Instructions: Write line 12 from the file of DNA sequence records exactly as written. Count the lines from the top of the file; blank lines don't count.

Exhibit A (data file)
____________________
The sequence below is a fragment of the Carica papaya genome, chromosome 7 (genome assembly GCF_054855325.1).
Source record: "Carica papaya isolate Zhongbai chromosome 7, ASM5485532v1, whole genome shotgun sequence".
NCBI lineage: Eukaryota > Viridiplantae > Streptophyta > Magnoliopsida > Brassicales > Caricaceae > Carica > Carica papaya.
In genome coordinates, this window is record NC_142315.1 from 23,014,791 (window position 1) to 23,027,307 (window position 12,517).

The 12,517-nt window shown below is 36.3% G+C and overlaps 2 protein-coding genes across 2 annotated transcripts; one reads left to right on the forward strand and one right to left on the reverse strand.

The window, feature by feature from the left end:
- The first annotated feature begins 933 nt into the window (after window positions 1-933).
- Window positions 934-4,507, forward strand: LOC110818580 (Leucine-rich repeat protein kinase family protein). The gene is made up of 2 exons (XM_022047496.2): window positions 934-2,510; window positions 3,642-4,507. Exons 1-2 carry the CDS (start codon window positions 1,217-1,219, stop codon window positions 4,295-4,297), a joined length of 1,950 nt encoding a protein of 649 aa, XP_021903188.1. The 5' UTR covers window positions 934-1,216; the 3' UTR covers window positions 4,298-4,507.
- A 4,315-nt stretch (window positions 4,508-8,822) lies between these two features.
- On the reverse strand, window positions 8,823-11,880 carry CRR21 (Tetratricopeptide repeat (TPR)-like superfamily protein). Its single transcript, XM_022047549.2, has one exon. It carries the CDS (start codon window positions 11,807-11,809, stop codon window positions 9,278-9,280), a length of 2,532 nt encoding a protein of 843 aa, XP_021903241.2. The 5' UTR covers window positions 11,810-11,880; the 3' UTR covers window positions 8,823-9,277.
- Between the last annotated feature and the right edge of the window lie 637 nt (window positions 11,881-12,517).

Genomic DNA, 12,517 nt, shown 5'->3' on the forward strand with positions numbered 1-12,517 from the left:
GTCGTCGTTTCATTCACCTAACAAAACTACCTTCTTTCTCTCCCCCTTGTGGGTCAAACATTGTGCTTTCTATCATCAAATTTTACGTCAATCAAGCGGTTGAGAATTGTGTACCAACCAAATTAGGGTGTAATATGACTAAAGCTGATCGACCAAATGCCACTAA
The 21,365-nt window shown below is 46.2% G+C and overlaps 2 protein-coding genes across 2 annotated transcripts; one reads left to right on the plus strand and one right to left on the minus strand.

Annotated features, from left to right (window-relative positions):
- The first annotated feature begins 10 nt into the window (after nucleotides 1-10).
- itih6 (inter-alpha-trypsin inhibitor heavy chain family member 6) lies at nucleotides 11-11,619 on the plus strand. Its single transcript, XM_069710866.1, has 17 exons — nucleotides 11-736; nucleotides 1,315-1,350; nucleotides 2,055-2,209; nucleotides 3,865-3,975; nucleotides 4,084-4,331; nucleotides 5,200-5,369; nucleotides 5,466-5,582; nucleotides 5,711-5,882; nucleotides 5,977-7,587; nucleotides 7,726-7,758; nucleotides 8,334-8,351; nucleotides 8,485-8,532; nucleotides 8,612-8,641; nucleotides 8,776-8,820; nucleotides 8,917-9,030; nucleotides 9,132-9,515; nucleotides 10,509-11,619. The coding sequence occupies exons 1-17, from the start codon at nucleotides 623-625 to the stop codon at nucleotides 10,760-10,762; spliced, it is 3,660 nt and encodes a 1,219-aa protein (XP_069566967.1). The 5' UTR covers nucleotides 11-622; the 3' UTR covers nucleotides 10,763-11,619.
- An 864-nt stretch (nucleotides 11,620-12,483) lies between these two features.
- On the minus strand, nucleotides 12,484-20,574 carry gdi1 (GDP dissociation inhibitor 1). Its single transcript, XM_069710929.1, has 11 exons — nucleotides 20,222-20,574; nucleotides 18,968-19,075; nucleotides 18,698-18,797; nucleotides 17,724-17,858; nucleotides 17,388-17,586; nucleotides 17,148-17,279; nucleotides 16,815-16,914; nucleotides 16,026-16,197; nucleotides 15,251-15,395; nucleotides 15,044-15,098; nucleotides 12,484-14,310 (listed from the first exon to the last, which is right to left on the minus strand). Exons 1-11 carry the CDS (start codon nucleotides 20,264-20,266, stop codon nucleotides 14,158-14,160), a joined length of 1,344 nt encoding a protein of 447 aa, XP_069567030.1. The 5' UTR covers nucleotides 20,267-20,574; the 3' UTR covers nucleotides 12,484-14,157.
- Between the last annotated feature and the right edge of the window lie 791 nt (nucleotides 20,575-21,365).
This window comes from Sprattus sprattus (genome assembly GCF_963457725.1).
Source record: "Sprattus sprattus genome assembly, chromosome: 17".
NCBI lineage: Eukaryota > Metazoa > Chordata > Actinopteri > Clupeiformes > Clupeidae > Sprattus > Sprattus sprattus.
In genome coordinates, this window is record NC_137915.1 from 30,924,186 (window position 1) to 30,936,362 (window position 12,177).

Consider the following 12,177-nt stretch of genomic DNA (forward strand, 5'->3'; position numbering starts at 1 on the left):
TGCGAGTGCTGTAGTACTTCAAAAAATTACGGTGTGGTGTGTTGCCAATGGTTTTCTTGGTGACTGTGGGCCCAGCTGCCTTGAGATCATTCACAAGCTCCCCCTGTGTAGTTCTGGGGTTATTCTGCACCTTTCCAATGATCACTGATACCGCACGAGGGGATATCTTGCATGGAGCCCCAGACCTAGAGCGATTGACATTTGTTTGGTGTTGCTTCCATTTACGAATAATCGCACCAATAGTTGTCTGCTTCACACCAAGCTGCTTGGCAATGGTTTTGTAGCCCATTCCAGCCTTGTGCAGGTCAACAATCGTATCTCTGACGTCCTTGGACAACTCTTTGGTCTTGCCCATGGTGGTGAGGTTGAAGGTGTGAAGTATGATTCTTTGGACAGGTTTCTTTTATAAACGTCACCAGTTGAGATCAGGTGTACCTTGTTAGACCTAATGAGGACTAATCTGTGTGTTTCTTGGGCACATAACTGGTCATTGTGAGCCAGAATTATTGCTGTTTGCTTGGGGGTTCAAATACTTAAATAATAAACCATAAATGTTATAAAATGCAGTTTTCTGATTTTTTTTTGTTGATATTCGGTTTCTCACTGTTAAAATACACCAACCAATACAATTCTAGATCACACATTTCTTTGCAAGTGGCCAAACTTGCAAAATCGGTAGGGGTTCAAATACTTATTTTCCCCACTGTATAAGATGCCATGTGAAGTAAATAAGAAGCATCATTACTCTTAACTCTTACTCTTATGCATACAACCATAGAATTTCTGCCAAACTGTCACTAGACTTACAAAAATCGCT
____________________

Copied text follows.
Genomic DNA, 12,517 nt, shown 5'->3' on the forward strand with positions numbered 1-12,517 from the left: